This section is from the book "Beautiful Gardens - How To Make Them And Maintain Them", by Walter P. Wright. Also available from Amazon: Beautiful Gardens: How To Make And Maintain Them.
We cannot do without these lovely flowers. They bloom so long and profusely, their flowers are so pretty and bright, their habit - especially in the case of Violas - is so good, that they are almost indispensable.
Florists of the old school will give preference to the Pansy, on account of the great size, perfect form, and rich markings of its blossoms; but flower gardeners will centre their affections on the Viola, because of its bushy habit, floriferousness, and clearly defined colours.
The Viola is an edging and carpeting plant of the first rank, and any disposition to "improve" its flowers at the cost of its habit merits only failure. It is, however, so clearly recognised that habit stands before mere texture and marking of bloom, that it is not likely that the cross-breeders will be encouraged to go far astray. Their work hitherto has been admirable. They have given us increased size and brilliancy of flower without in any way sacrificing the habit of the plant.
Fig. The Clock Tower, St. Anne's. Dublin. From a Water Colour Drawing by E. A. Rouie.
Now that the Rose is being given its rightful place as a garden plant, and is no longer a mere instrument of cup hunters, Rose beds are better furnished than they once were. Violas make a charming carpet for them, and so far from doing harm, probably make full amends for what little food they abstract from the soil by checking the evaporation of moisture. It is generally better to employ them in broad bands than to patchwork small quantities of different colours in the beds.
To ensure vigorous plants, and a long flowering season, early planting should be practised. March is not too soon, as the plants are hardy, and, being of a moisture loving nature, the spring rains will do them good. Plants put in then will be in bloom early in May, and will flower almost continuously until October if the blossoms are picked regularly. Should a long spell of dry, hot weather make the plants look a little shabby, a close clipping with shears - which may embrace the older growth as well as seed pods and flowers - followed by soakings of liquid manure, or fresh compost, will start them going again, and with new shoots will come a fresh crop of flowers. The more persistent the gathering of the blossoms the longer the plants will last.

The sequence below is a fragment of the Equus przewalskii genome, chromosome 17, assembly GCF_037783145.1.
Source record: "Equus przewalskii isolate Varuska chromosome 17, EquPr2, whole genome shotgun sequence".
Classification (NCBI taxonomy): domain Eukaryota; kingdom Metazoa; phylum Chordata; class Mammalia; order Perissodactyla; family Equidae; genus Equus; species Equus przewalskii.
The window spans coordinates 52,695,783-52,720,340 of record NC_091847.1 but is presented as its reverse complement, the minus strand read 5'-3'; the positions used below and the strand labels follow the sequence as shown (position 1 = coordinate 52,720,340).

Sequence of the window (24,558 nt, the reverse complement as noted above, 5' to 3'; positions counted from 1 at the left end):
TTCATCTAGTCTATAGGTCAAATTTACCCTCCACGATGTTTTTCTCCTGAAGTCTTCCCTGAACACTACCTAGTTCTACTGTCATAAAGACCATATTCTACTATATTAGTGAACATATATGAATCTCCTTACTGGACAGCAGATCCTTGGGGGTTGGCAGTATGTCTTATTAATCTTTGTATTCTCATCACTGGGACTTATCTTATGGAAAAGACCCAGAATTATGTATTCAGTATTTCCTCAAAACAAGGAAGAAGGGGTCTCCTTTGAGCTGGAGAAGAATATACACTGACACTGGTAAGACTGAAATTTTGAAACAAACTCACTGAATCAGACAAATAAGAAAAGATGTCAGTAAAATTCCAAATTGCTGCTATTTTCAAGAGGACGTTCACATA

Violas may be planted up to June, but if they must perforce be put in late a showery period should be chosen, and mulching practised. The plants will thrive in most soils, but if the land is light it will be wise to add cow manure liberally.
The large-flowered Pansies are perhaps rather exhibition than garden plants, but there are several selections of Pansies which are well worth growing in the garden, and they come true from seed. They can be had in blue, purple, chestnut, crimson, white, and yellow from most of the larger seedsmen. To get strong plants for early blooming they must be raised the previous summer, but there is no difficulty whatever in flowering them the same year from a February or March sowing in a cold frame - indeed, the author has had them in bloom in June when thus treated. If a particularly fine seedling should show itself it may be perpetuated by striking cuttings.
All Pansies and Violas are easily raised from young basal shoots, drawn off with a few rootlets attached, and inserted in sandy soil in autumn. They are hardy, but a cold frame is the best place for them. They will make little or no growth during winter, but should be looked over occasionally for brown aphis.